Update: The Google Contacts API has been shut down. See our post on migrating to the People API
When setting up your Google developer account you may see this ugly error after you attempt to import contacts using CloudSponge. This is a new normal requirement from Google to help protect users from malicious applications intending to exploit OAuth access to users’ data.
Google blogged about the security issue here. The gist is that Google wants to manually review your application before they permit you to access certain user data, and they are particularly sensitive about email addresses. The review process involves filling in a long form that describes your request and waiting 3 to 7 days for approval. This article should help you with filling in the form and with continuing to test while you wait.
Until Google approves the review, your OAuth screen will display a strong warning page to users. It is still possible to proceed to the OAuth flow by clicking the “Advanced” link and then clicking “Continue to …”. This is acceptable for testing with a small group. However, it will discourage most users if the widget is deployed to production before Google has completed the review. Ask us about disabling Google Contacts until the review is complete, if you don’t want to hold up deploying the widget with other sources.
I granted consent, but I see an error in the widget: “Consent was not given to access your contacts or consent was revoked.”
This is usually because the Contacts API has not been enabled for your Google Project. Go to Google APIs and ensure that the Contacts API is enabled.
Requesting a Review
Google recommends that you don’t request a review unless you are publishing an app that will be used by many people. If you are only testing Google’s OAuth and APIs, you don’t need to go any further.
Before you request a review, ensure that you have set up your OAuth settings for production.
- Complete the OAuth consent screen settings, including setting the privacy URL.
- Ensure your production Authorized Redirect URI and Product Name are correct for your production environment. Changing either of these will disable your OAuth credential and trigger a new review by Google.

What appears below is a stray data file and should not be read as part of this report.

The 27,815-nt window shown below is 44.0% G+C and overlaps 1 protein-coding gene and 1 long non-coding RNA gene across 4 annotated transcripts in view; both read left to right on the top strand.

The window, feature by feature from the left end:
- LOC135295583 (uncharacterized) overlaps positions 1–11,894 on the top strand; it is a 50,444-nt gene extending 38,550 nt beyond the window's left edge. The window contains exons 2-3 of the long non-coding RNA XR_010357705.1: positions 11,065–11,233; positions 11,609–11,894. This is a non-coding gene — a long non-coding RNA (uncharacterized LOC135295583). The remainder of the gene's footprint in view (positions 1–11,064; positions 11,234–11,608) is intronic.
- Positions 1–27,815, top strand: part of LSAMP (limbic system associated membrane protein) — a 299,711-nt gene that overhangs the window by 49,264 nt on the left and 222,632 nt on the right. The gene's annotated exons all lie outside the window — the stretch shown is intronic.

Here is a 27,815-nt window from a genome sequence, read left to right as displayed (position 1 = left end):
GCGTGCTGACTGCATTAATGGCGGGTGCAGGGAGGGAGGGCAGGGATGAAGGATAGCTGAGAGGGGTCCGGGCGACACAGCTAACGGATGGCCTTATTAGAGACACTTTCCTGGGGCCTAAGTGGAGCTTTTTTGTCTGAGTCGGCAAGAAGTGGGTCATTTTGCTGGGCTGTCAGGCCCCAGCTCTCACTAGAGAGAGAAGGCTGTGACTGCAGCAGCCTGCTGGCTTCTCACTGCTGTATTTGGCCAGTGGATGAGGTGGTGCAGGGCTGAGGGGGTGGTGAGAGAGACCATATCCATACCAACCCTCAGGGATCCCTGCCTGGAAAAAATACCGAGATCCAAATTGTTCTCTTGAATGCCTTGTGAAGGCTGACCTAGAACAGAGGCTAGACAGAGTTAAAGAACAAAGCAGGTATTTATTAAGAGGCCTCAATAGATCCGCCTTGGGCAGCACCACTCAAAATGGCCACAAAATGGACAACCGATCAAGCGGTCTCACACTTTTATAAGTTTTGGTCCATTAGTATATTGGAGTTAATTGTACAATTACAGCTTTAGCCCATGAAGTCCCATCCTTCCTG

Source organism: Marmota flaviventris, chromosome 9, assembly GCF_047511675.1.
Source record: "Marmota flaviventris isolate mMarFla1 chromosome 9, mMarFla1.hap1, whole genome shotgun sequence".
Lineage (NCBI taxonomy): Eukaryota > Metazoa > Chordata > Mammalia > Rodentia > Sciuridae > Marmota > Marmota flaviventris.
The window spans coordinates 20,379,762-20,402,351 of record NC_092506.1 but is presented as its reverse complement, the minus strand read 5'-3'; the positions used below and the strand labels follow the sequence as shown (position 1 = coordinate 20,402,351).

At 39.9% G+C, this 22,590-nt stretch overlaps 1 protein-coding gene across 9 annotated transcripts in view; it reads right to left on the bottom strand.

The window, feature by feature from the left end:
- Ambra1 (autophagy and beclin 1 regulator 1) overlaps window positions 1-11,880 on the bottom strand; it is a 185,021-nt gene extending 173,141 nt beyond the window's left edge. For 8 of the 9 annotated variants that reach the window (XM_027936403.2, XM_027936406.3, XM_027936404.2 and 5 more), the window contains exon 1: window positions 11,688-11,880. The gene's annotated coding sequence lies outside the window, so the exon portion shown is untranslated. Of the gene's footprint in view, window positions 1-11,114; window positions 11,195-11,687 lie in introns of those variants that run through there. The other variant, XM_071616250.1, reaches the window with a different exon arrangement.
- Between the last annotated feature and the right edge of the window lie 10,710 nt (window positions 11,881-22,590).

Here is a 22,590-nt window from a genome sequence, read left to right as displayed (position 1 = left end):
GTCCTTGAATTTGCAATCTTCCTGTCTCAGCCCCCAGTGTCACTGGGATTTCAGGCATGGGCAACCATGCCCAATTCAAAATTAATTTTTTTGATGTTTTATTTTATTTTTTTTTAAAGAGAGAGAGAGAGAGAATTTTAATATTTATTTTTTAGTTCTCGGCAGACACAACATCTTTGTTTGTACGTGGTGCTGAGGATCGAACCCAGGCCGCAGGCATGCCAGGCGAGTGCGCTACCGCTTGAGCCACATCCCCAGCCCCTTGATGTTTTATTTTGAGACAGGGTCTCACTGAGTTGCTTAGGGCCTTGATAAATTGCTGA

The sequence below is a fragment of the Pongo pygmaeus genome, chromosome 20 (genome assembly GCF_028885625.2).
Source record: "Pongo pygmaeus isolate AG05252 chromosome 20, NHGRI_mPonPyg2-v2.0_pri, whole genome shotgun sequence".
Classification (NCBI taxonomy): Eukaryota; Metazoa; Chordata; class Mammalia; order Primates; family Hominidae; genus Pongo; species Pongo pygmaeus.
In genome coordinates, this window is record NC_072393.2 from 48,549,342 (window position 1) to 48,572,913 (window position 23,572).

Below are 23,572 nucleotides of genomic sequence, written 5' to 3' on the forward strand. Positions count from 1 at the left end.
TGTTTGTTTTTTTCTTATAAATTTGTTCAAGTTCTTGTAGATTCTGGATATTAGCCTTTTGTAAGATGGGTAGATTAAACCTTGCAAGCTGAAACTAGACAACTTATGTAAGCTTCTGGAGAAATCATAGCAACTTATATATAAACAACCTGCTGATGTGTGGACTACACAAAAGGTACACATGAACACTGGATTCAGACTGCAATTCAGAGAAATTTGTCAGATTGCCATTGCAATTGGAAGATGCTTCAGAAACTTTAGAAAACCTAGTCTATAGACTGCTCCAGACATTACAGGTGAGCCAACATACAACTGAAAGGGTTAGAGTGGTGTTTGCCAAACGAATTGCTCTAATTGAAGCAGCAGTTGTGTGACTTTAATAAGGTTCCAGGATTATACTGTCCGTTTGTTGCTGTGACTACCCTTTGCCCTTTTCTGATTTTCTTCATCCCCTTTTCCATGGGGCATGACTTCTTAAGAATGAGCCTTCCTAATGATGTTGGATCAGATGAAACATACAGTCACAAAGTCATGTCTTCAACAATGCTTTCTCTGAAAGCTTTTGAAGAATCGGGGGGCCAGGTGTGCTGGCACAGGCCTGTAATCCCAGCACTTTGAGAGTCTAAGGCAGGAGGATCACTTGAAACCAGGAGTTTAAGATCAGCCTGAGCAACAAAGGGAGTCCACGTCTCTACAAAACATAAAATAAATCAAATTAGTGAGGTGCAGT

- Verify website ownership through Search Console with an account that is either a Project Owner or a Project Editor on your Project.
Additionally and most importantly, before you can request verification, you’ll need to get these things in order inside your Google developer account.
- All URLs in your account use HTTPS. Specifically, your Authorized Redirect URIs need to point to HTTPS endpoints or Google won’t let you request a review. Check out my screencast where I point out the URLs inside the OAuth client settings.
- You’ll need to add the appropriate scope
../auth/contacts.readonlyto your account. This is a “sensitive scope” for which Google requires the verification. If you haven’t added it to your OAuth consent screen settings, Google won’t know what scopes you want to be verified for.
Request the Review
If you have avoided the pitfalls in setting up your consent screen, you’ll see a button at the bottom to “Submit for verification”. Click it and you’ll see the final step.
The important field to focus on is the Scopes justification. Here’s your chance to explain the use-case that is driving your usage of CloudSponge. One of Google’s major concerns is that your app is clear with end users about what data you are accessing and how you will use that data. Keep in mind Google’s priorities as stated in their User Data Policy and their blog on Setting User Expectations.
Once you have filled in the application form, submit it and wait for Google to respond. If they require more details from you, they will reply asking for clarification. Once they approve your request, you’ll be able to connect to your users Google address books in production.
Updating your OAuth Settings
If you need to make changes to your OAuth project, like updating what people see on the OAuth Consent Screen and/or the Authorized Origins or Redirect URIs, you can make these changes directly in your developer account. If you make changes that trigger a review, your Google will re-enable the Submit for verification button, so you can request another review by them.
Reach out to us if you have questions about the review process or encounter other scenarios that we haven’t covered here. I’m happy to edit this tutorial with updated information.
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